‘Eyes and ears’ of police provide a needed service in Mukilteo

  • Wed Feb 1st, 2012 7:24pm
  • News

By Eric Stevick Herald Writer

MUKILTEO — It wasn’t until Dennis Chin became a volunteer for the Mukilteo Police Department that he realized how much he’d never seen in the city he’s called home for 20 years.

Each week, the Boeing engineer joins another volunteer to spend a few minutes studying a big map of their city. They plot a route to check on homes where people on vacation have asked police to keep an eye on their property.

Before he leaves the station, Chin puts on a utility belt and makes sure his police radio is working before hopping into a surplus Ford Crown Victoria patrol car to roam the nearly seven square miles of suburbia.

He wears a blue jacket with the words “Police Volunteer” on the back in bright reflective letters, but he knows his role is much different than the officers with badges.

“Everything is safety first,” Chin said. “We are not the police, but we are the eyes and the ears of the police.”

Volunteers actually play several roles for Mukilteo police.

Sarah Yoon joins Chin on house checks. She serves as a Korean interpreter, takes photos at police-sponsored community events and even wraps presents for an annual “Shop With A Cop” holiday program.

“It keeps me active and gets me involved in the community,” said Yoon, a legal secretary who moved to Mukilteo seven years ago.

Last year, police volunteers contributed 435 hours.

Before they could begin, they were required to complete an eight-evening police academy geared for local residents interested in law enforcement issues. There also was a separate training program that covered policies and procedures, safety skills, how to talk on a police radio and how to drive an old Crown Vic with the big front bumper favored by police. The volunteers also underwent full background checks and interviews.

“There is a great return on investment if you just want to look at it from the business sense,” Mukilteo Police Chief Rex Caldwell said.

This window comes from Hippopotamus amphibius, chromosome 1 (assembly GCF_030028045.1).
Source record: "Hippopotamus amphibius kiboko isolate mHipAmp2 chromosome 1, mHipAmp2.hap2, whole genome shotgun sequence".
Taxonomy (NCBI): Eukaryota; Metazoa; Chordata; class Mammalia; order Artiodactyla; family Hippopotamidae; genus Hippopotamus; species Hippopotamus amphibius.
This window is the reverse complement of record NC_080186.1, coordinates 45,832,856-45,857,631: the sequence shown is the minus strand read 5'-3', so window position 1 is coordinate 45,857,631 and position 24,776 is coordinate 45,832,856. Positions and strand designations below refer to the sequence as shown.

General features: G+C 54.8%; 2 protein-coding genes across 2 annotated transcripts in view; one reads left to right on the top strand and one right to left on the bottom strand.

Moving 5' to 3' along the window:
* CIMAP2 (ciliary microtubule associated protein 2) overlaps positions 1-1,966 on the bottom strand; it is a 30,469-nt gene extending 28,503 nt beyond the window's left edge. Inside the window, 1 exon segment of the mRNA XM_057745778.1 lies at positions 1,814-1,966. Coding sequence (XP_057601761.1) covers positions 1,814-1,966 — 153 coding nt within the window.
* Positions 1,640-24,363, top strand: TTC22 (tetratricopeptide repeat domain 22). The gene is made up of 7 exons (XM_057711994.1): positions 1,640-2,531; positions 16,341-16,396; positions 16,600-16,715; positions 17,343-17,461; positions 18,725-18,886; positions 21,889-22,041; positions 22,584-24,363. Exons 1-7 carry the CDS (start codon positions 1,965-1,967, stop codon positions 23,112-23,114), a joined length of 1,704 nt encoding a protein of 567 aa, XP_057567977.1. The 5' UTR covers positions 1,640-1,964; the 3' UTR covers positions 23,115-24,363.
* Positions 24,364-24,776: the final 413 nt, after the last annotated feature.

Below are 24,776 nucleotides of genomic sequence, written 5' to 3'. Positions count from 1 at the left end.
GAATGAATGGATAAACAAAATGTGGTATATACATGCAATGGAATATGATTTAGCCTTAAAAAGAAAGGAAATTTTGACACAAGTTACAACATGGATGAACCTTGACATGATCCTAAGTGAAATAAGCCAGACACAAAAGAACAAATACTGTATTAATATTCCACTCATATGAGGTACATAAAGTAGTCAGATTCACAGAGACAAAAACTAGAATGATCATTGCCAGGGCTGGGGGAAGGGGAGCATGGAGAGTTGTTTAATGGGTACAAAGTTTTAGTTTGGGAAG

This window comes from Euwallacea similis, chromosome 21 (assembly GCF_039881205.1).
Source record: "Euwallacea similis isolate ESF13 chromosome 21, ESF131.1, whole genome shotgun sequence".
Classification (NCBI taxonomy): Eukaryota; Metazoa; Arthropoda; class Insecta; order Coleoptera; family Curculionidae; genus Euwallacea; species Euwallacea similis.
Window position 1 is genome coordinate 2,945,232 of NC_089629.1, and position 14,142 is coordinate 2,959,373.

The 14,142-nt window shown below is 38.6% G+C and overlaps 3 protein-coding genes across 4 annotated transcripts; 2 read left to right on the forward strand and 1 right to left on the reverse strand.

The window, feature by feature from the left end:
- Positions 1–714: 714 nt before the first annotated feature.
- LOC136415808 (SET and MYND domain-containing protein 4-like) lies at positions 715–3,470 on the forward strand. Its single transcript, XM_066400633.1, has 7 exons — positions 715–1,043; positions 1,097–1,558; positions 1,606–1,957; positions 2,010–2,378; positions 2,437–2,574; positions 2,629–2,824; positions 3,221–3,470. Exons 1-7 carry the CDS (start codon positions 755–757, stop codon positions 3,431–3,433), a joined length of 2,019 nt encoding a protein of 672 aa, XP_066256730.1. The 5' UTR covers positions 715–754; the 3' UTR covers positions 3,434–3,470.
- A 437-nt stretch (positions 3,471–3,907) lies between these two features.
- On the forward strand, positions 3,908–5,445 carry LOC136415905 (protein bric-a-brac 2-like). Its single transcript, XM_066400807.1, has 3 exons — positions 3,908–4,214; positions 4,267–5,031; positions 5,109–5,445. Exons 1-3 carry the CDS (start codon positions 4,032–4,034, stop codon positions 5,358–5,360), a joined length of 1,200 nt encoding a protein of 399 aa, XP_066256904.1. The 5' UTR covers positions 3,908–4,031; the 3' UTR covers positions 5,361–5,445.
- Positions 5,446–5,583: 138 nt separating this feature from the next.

The police department used volunteers in the early 1990s, but the program was dropped, Officer Cheol Kang said.

The practice was resurrected a year ago. An initial group of applicants was screened and several were selected.

To date, there are 10 volunteers, including two chaplains.

Many bring unique communication skills that aid police officers. Yoon speaks Korean; another volunteer can provide Russian translations.

Others are tracking down bits of the department’s history and helping with managing computer data bases and with crime statistic analysis.

The department is trying build its program slowly with well-trained volunteers, Kang said.

“This is still in its infancy,” Kang said. “There is a lot of room for growth.”

Stan Lundgaard initially didn’t volunteer. He was recruited.

The police department liked the leadership background of the retired Navy captain.

Lundgaard said the officers seem to appreciate what the volunteers do.

“This is something taken off their plates where they can be more effective in their duties,” he said.

The volunteers are separate from the 22 block-watch captains who work with police in different neighborhoods.

As Chin and Yoon drove around Mukilteo on Wednesday, Yoon offered directions from home to home.

“I am a living GPS,” Yoon said.

At each home, they twisted door knobs, peered into windows and wandered around the perimeter. In a city with 60 miles of roadway, there is a lot of ground to cover.

Yoon said the experience has its own rewards that go well beyond the feeling of helping out.

“I feel the volunteers are like my extended family,” Yoon said.

Eric Stevick: 425-339-3446; stevick@heraldnet.com.

Learn more

To learn more about becoming a volunteer for the Mukilteo Police Department, go to http://tinyurl.com/mukilteovolunteer or email questions to CrimePrevention@ci.mukilteo.wa.us.